Ultimate all-star Jenny Fey wants more inclusivity in the sport
In honor of National Girls and Women in Sports Day on Feb. 5, Savage is highlighting some of our favorite female athletes in some of our favorite sports throughout the week. First up: Jenny Fey, a top-tier ultimate player who's been playing for nearly 20 years.
There's a good reason everyone in Ultimate knows Jenny Fey's name. She's made Club Nationals 13 times and won once with Scandal. She represented the U.S. on the U20 Girls Team in 2004 (silver in Finland), the US Mixed Beach Team in 2015 (bronze in Dubai), and the US Women's Team in 2016 (gold in London). She's played for seven club teams, mostly in the DC area, including DC Scandal (2009-2013 and 2015-2017) and DC Space Heater. Here at Savage, we've been lucky to know her since her college days at the University of Mary Washington. When she's not on the field, Jenny teaches high school literature, linguistics, and psychology in Arlington, where she lives with her partner and toddler. Take it away, Jenny.
Savage: How did you get into playing ultimate? What drew you to the sport?
Jenny Fey: I was first exposed to a chaotic but epic version of ultimate at sleep away camp in middle school, but my structured ultimate experience really started in 10th grade. A group of students from a couple of Arlington high schools had been playing pick-up together for a few years, but had just recently started playing formal games as part of the local league (WAFC), where a certain gender ratio was required. This one mixed gender team planted the seeds for what is now a huge and highly successful Arlington youth program that spans many schools (YULA). Anyway, a few of my friends had already started playing and they recruited me as a sub one weekend; I had an incredible time and never looked back.
The sport is really ideal for me as an athlete... I always loved sprinting but was never a fan of long distance. I had a natural throwing ability and good hand-eye coordination, but was not so good with my feet, so I didn't excel at soccer. Everyone loves a disc in flight, but I was also really attracted to the cooperation elements of ultimate, the playing to a score component which demands strong play throughout a match, and the sense of community and camaraderie I felt with the folks I was playing with and against. I have loved giving back as a coach over the years as a chance to share my appreciation of the game with others.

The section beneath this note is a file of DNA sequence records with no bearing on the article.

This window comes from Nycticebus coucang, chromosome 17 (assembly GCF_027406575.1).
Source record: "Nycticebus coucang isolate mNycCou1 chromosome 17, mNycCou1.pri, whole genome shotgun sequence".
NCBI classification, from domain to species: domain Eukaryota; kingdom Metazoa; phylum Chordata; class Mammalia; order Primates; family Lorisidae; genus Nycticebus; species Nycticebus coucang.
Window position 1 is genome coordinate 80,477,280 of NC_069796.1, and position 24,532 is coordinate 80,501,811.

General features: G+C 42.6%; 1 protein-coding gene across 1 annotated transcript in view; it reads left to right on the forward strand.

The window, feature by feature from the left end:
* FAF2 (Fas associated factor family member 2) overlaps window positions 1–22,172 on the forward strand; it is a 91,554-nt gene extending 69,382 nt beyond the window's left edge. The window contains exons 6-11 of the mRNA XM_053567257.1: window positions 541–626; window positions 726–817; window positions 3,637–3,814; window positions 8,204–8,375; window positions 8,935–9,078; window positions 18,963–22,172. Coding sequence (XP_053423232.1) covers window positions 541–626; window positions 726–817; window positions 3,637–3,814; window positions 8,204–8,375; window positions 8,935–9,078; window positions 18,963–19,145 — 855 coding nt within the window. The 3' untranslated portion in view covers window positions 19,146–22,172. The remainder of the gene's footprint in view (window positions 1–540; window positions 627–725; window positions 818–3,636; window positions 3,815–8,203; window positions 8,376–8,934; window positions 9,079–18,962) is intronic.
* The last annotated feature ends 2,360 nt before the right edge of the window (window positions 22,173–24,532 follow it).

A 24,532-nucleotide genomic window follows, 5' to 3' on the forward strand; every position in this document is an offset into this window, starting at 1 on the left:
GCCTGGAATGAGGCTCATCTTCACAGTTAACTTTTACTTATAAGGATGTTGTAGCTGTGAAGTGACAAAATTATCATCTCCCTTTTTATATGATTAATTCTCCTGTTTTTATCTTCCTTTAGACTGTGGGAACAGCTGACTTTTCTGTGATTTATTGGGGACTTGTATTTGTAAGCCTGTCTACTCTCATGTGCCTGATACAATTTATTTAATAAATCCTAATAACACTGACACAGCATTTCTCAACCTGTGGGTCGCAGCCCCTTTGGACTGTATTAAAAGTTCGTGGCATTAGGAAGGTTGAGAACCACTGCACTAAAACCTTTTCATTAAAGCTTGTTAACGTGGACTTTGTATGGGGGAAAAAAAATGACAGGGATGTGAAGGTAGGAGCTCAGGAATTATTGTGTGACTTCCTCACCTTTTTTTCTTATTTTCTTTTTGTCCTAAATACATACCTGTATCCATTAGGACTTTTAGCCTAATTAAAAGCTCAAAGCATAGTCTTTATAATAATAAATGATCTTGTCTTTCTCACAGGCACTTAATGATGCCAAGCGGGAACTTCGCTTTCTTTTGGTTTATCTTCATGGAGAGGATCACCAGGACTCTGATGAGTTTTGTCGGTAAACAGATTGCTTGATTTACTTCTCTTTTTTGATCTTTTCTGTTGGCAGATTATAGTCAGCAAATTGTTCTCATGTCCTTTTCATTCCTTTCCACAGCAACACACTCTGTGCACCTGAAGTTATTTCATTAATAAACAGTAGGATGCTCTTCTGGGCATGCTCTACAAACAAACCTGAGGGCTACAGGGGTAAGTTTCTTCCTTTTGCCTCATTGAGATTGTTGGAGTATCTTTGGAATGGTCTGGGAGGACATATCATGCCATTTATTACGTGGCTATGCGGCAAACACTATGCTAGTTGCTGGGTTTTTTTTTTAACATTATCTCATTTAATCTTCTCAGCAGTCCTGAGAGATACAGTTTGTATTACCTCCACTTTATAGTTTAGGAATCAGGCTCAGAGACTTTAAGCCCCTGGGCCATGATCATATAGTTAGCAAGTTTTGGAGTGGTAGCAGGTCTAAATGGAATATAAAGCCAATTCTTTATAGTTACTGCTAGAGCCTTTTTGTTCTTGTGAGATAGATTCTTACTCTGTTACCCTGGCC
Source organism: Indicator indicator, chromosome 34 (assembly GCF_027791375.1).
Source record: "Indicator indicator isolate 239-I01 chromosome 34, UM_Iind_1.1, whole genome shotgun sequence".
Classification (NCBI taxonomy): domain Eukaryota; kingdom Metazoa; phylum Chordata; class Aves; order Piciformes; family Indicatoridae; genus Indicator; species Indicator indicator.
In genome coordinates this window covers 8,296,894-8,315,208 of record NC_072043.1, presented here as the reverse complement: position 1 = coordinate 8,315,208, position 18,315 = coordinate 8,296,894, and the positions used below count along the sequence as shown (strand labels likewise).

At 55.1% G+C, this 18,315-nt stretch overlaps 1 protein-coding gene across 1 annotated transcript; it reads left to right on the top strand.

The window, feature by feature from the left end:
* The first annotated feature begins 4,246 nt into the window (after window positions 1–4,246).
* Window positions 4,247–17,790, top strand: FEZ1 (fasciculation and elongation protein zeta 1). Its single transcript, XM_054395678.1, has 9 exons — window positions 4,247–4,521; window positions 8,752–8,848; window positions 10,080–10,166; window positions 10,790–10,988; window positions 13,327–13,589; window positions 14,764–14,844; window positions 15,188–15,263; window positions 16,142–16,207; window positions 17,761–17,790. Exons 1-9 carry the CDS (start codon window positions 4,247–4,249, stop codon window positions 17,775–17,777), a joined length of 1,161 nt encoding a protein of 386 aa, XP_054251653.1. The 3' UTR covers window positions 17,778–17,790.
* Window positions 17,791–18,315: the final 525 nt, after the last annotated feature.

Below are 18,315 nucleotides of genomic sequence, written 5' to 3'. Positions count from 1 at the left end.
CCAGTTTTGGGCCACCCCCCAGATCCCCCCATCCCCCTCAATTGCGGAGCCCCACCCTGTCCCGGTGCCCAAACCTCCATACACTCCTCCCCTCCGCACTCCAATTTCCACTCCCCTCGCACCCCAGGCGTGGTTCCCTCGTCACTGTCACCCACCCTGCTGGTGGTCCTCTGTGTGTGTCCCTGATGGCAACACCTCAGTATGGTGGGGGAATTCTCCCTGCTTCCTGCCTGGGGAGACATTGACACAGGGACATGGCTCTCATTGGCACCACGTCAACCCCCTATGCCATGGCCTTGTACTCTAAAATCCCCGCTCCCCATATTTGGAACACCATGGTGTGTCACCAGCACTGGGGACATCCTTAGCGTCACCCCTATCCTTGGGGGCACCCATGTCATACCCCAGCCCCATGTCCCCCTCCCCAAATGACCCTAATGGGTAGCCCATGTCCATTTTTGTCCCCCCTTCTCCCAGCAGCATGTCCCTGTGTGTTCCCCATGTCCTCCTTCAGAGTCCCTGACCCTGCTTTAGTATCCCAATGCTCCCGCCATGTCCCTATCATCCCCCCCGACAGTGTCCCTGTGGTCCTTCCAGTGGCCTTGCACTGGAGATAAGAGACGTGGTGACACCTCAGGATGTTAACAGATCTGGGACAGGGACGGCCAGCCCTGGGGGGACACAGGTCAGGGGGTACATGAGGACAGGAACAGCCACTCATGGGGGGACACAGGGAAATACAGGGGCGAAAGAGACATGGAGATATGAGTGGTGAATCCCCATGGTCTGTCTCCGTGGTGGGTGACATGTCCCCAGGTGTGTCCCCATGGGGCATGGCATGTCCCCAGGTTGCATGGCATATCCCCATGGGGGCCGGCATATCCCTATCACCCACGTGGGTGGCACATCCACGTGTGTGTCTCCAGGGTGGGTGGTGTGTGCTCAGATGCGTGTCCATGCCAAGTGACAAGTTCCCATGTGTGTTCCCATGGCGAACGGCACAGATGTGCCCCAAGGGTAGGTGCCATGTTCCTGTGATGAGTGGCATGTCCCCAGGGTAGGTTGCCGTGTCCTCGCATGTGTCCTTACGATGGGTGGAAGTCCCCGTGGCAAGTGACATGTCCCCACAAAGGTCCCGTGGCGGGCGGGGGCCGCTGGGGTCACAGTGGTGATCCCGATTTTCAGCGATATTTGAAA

Savage: Is there anything unique about being a woman in the world of ultimate? How do you think being female in this sport compares to other sports?
JF: Being a woman in sports offers definitive challenges and ultimate is not exempt from those. There hasn't been a ton of financial or conceptual investment in women's sports historically. Title IX is not even 50 years old yet. Any criticisms of women's sports are meaningless to me until we've committed heaps of time and money into telling women and non-binary folks that they are athletes.
On the other hand, a lot of people in ultimate have spent time thinking and talking about gender in recent years and I think we are on a relatively good trajectory there. It's an important issue and one that we need to keep talking loudly about, but currently my thoughts have been with race and class in ultimate, with widening the sense of inclusivity in the sport, and helping more and different people see themselves as potential players of the game.
The barriers for entry to playing ultimate are fairly low, but the barriers to playing ultimate in a high-level way are pretty high in that most forms of elite play require lots of travel and personal financial investment — something I hope can change going forward.
Savage: Thoughts on bringing more women into ultimate? What are your hopes for the future of the sport?
JF: I absolutely want more women playing the sport, and I think ultimate communities demonstrating a commitment to equity is key there, but I think the most important investment all adult players can be making is in the youth scenes around them. I want to see more kids picking up the sport at younger ages, especially girls and players of color, and sticking with it. That's the growth I care about most.
I think it'll take a lot of individuals making their way into schools, camps, and after school programs, sharing their love of the game, offering sustained coaching support, and helping to promote the sport with institutions who may not think much of it or have any sense of it at all.
Eyes on the game are awesome, but I am more psyched about future eyes on the next generation of players. If tons of kids fall in love with the sport, it's hard to imagine not finding a way to get it showcased on bigger and bigger stages.
Photos provided by Jenny Fey via Ultiphotos
Savage: Who are some of your favorite female players in ultimate?
JF: My heroes in women's ultimate transcend the on-field game, though the GOAT is my estimation is Miranda Roth who beyond inspired me when I was a younger player with her athleticism and head for the game.
I have massive respect for a ton of women working in the sport, on and off the field, and in many cases doing both, and I won't be able to name them all, but some that come to mind include Dom Fontenette, Tiina Booth, Michelle Ng, the folks at the PUL including Maddy Frey and Angela Lin, Leila Tunnell, Ren Caldwell, and Erica Baken. My favorite all-around current players to watch right now are probably Lien Hoffman, Elizabeth Mosquera, and Carolyn Finney.
Psst: Shop the Savage Women's Mystery Sale featuring discounted jerseys, shorts, and discs this week only.